In any case the tangi for Denis Hines was a gathering of a diverse brotherhood — I can call it that — and I ran into a number of old foes and friends, leaders from different crews, many of them, like me, showing their age and the impact of lifestyle.
The spread of representation was incredible, not only geographical but across the spectrum of New Zealand gangs, the Hells Angels, Black Power including Mangu Kaha, from the four winds of the North Island and also representation from Te Waka a Maui, various networks of the Mongrel Mob, the Headhunters — Big Bird’s (Bill), Denis’ brother’s crew — and of course the Nomads. The various hierarchies were present, signifying not only respect but status in terms of Denis’ unquestionable rangatiraship. There were many others too, friends and family, previous members of his cohort now having made other choices, dressed in civvies, looking healthy, and leading achieving lives. And then there were the Police, gathering intelligence. For some of them it would have confirmed that there is a ‘top table’ a shadowy organised criminal conspiracy that plans and conducts crime throughout the country. Indeed there are proven cases of ‘cross gang criminal transactions’ but in the main I have found these to be networks of individuals rather than the gangs themselves, and to my knowledge there is no such grand commission. For others, in the Police intelligence section, there may have been a short gasp of indrawn breath when, on looking at the generally soft and respectful mood of the gathering, the thought ‘what the fuck would happen if these guys came together?’ had crossed their minds. The funeral service was as eclectic as the congregation. The tikanga of the hapu had been firmly laid down and was respectfully observed by all the crews — it was a feature of the day to hear the representatives of each gang speak fluent Maori, and be backed up in haka or waiata by their members present. The liturgy itself was fluid, funny, rambling perhaps. The Ratana Minister conducting the service was himself a former convict and he shared his own story as we meandered through the programme. We paused to pray. I reflected on Denis’ death, alone, away from whanau, dying of cancer, not in a hospice or even a hospital, but in a prison cell. Denied, I presume, those little but frequent comforts we normally extend to the mortally ill. We are creating a merciless penal system. With the reality of long and sometimes interminable prison sentences upon us get used to more whanau and friends dying in jail. With the planned over crowding of prisons through double bunking and the re-opening of a substandard prison facility such Mt Crawford, get prepared for unhappy and violent institutions. Consider the subtext of the message we send when we contemplate locking people up in facilities constructed of shipping containers. With our ‘crush and crate ’em’ philosophy we will reap what we sow. In any case allowing Denis Hines to die in such a way means that society has surely had its fill of vengeance, and it may help the Lord forgive him for his sins and let his bones lie at peace in his ancestral turf.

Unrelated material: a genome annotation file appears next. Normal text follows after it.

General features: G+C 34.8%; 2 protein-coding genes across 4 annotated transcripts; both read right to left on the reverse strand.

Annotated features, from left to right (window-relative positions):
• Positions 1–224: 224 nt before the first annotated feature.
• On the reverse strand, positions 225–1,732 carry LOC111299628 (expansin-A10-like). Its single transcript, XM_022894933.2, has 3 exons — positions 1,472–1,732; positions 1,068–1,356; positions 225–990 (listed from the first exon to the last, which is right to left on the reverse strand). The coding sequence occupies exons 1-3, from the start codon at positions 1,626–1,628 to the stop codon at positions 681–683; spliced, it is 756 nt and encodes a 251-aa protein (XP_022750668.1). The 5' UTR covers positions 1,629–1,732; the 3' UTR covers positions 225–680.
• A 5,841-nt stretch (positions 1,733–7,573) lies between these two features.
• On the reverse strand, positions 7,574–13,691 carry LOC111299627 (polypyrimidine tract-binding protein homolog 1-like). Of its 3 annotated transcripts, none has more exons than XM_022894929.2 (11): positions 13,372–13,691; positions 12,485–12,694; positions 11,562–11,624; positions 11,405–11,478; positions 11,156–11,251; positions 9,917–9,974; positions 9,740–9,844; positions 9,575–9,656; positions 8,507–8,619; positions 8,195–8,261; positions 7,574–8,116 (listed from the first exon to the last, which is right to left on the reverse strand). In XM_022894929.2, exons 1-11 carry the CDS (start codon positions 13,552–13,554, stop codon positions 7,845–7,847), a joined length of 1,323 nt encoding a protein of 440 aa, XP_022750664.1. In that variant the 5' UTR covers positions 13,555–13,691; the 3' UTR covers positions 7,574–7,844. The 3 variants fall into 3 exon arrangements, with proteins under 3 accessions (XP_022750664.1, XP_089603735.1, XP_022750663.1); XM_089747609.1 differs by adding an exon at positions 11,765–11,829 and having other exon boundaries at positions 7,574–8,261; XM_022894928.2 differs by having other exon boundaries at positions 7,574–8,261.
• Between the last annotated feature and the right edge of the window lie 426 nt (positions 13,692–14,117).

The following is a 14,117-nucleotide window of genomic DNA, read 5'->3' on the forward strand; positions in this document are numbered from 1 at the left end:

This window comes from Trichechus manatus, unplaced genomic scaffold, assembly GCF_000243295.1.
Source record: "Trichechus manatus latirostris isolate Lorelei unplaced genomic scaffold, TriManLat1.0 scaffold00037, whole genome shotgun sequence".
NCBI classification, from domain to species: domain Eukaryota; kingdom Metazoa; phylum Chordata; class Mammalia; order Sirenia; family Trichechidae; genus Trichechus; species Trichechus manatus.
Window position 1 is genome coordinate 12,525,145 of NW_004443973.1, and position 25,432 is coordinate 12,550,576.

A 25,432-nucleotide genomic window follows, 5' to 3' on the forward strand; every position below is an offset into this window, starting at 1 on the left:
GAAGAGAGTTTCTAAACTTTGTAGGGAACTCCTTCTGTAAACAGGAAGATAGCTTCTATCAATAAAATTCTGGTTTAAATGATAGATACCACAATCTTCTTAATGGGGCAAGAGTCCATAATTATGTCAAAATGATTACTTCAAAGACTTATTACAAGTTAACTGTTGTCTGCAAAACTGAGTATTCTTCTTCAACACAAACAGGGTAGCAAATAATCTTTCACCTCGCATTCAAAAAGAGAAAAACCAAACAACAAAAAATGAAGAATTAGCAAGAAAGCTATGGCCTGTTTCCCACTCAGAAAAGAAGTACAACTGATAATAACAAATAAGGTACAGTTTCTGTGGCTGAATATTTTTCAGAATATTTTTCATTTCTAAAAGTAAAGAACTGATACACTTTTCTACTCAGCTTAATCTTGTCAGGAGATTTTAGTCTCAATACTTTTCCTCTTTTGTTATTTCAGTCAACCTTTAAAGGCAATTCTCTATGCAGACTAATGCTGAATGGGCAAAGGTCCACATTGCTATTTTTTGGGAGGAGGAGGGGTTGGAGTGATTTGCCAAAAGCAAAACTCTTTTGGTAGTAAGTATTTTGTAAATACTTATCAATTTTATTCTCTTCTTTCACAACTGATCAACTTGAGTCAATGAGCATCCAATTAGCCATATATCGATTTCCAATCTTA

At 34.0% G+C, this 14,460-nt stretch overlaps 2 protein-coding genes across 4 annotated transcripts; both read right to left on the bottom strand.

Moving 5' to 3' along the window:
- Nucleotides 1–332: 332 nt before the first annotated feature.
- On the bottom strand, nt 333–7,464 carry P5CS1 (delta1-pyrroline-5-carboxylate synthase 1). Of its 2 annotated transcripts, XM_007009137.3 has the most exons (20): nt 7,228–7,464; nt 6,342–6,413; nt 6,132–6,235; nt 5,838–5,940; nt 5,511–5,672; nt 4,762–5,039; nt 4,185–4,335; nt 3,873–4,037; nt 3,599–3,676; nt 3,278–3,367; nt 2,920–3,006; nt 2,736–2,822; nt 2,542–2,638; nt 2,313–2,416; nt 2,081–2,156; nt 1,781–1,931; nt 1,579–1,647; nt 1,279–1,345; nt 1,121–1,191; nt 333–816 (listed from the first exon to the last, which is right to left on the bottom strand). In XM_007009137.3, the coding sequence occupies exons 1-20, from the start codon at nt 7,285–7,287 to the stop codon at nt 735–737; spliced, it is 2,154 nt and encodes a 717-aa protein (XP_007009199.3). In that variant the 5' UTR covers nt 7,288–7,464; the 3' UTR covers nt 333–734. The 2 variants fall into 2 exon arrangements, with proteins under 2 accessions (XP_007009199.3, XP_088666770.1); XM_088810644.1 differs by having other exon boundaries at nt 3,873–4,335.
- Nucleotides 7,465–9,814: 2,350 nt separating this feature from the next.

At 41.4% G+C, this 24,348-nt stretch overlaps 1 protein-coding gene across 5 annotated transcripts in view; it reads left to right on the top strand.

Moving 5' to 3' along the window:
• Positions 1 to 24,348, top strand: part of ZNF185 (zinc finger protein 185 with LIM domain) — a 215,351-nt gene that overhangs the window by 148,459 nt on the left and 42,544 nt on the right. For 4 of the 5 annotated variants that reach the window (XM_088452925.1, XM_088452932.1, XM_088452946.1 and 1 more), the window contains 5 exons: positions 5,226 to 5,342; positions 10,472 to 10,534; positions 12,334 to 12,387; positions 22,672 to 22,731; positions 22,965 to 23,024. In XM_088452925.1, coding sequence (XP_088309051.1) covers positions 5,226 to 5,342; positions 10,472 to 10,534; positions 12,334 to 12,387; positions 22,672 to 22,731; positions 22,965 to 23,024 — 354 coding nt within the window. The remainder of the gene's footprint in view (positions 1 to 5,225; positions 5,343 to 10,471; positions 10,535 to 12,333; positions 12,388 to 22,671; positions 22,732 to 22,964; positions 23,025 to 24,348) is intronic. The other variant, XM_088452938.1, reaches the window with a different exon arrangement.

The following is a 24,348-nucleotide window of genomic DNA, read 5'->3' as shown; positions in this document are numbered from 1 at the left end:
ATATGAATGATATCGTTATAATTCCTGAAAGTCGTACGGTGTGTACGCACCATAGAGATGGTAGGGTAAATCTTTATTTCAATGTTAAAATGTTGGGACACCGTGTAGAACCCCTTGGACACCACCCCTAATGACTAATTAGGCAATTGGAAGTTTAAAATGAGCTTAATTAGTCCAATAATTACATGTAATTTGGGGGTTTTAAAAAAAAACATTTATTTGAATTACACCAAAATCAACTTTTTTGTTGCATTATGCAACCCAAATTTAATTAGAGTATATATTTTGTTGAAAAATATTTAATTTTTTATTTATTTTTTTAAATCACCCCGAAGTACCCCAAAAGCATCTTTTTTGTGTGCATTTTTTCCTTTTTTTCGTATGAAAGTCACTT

Despise not, O Lord, the work of Thine own hands And let light perpetual shine upon him…
James K Baxter Lament for Barney Flanagan